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World Series of Arizona Diamondbacks: 2010 @ 2018

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Who will get to face the top seeds in our tournament final?

Colorado Rockies v Arizona Diamondbacks Photo by Ralph Freso/Getty Images

Preview

Coming off their huge upset of the 2002 division winners, the 2018 Diamondbacks will take on underdogs 2010. That team has been even more surprising, knocking off 2007 and 2011 division winners enroute to this semifinal matchup.

Today’s starting pitching matchup features 2018 Co-Ace Patrick Corbin making his second start of the tournament. He’ll face 2010’s Ian Kennedy, also making his second start.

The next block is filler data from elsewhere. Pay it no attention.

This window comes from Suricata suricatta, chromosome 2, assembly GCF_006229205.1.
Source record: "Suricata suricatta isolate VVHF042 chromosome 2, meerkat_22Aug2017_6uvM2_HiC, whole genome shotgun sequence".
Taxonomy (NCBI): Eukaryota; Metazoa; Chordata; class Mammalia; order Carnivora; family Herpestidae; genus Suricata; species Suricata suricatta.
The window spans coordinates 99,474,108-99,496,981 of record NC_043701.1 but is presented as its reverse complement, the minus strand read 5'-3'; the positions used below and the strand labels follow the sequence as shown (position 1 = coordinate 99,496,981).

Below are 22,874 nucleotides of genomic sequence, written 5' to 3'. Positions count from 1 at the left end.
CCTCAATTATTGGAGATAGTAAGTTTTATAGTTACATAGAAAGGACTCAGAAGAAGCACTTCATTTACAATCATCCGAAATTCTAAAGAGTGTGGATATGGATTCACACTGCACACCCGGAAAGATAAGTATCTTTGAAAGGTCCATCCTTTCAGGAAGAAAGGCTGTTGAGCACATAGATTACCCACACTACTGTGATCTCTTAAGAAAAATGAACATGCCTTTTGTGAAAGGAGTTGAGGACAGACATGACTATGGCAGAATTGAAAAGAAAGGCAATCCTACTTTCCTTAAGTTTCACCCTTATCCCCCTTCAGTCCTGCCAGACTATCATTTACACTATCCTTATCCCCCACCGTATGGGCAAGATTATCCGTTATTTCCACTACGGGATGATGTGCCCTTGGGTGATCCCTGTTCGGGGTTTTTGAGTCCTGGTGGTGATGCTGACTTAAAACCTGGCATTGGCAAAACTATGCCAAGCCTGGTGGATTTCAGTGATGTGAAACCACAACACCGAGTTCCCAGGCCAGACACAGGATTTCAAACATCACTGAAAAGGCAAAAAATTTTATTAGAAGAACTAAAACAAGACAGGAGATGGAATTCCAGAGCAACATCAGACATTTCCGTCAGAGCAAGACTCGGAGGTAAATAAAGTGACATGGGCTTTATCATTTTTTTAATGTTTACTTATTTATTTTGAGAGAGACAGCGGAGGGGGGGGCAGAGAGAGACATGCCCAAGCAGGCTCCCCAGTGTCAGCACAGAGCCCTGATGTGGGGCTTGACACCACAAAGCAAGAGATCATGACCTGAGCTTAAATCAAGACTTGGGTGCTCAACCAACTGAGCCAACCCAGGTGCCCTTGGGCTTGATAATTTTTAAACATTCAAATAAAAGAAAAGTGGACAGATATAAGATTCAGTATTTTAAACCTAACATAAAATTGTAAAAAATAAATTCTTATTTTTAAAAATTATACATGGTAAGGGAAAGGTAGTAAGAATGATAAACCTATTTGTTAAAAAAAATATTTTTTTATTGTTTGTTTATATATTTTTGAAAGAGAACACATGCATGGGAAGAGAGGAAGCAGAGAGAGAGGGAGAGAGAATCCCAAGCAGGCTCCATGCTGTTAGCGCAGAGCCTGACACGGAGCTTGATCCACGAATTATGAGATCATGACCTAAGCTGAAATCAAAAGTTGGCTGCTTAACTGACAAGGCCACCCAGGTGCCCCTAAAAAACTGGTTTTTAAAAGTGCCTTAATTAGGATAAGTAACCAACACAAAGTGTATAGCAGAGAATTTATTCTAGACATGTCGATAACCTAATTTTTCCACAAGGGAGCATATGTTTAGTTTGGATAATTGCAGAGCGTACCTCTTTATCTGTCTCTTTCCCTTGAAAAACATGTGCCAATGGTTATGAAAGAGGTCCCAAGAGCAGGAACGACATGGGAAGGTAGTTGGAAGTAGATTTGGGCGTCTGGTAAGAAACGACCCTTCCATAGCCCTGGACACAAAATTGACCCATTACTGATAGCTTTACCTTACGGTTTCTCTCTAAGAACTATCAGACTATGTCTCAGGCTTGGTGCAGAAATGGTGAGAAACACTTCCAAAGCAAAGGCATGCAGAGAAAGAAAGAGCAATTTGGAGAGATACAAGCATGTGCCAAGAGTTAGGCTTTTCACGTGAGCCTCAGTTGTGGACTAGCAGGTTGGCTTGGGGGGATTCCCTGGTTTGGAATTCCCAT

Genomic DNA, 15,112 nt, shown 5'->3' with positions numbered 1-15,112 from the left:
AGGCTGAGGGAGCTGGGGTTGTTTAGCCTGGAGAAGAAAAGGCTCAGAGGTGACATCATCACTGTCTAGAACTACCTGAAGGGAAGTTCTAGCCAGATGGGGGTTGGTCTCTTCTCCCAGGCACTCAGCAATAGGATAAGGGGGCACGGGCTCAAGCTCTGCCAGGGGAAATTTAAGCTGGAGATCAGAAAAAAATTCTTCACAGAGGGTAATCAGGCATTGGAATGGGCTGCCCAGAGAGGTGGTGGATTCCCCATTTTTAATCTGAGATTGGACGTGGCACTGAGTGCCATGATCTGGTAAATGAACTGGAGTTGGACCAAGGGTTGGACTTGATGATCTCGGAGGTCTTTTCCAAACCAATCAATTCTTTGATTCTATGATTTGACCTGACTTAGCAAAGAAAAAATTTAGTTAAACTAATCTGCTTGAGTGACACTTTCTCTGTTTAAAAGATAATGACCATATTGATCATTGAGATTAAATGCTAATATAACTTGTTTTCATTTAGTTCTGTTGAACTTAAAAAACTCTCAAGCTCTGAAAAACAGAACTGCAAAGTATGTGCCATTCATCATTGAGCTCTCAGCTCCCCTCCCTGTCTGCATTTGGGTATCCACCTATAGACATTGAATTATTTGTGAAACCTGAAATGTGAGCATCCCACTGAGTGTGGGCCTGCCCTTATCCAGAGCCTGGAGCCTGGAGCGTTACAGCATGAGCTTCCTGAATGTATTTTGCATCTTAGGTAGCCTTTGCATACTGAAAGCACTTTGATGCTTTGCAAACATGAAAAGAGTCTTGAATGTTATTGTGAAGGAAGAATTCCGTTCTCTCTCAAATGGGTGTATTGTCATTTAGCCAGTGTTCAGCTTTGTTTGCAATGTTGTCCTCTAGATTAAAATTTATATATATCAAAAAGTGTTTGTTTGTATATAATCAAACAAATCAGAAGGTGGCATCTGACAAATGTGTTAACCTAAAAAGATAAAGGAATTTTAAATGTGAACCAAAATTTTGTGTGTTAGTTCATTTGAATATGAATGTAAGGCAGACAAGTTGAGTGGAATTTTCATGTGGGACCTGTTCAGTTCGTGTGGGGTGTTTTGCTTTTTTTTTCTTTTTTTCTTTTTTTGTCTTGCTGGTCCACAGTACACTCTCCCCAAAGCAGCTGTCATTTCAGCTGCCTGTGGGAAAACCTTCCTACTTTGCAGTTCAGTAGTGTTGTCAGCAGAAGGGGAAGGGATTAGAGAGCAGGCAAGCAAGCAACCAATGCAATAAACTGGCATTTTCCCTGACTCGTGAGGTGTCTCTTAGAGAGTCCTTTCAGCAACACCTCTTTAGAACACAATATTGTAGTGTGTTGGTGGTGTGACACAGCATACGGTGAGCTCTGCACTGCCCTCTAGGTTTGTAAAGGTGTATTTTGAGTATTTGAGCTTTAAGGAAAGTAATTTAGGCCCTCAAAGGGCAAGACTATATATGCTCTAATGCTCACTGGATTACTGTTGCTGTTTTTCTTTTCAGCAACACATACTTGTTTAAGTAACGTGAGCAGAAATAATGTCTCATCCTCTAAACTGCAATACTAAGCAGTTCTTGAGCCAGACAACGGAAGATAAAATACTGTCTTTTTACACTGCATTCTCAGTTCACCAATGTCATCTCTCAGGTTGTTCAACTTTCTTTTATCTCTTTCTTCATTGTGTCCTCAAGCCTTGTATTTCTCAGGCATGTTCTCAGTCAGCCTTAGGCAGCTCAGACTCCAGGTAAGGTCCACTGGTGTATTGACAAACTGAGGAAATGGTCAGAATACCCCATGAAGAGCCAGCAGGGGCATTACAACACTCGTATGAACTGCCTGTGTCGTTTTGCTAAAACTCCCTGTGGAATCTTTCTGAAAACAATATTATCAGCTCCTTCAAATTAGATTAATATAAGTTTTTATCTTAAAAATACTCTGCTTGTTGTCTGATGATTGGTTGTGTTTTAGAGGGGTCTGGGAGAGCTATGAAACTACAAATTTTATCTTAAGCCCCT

2010’s typically left-hand dominated lineup will have that imbalance lessened slightly by having Chris Snyder and Rusty Ryal get starts over Miguel Montero and Gerardo Parra. Sorry DC. I’m not sure if you need to blame AJ Hinch or Kirk Gibson for that move.

Torey Lovullo will ignore Kennedy’s revers split (.720 OPS allowed vs RHB, .671 vs. Left), and load up his lineup with hitters who will face Kennedy from the left side. Today’s player focus is going to be one Daniel Descalso. AKA. #Desclutcho.

There can be little doubt that this gritty utility player came up with numerous big hits for the Diamondbacks. Here is one example, a clutch 3 run homer in the 12th inning against the Dodgers in LA the lead to a Diamondbacks victory. This highlight also notable for the comments from Mark Grace afterwards.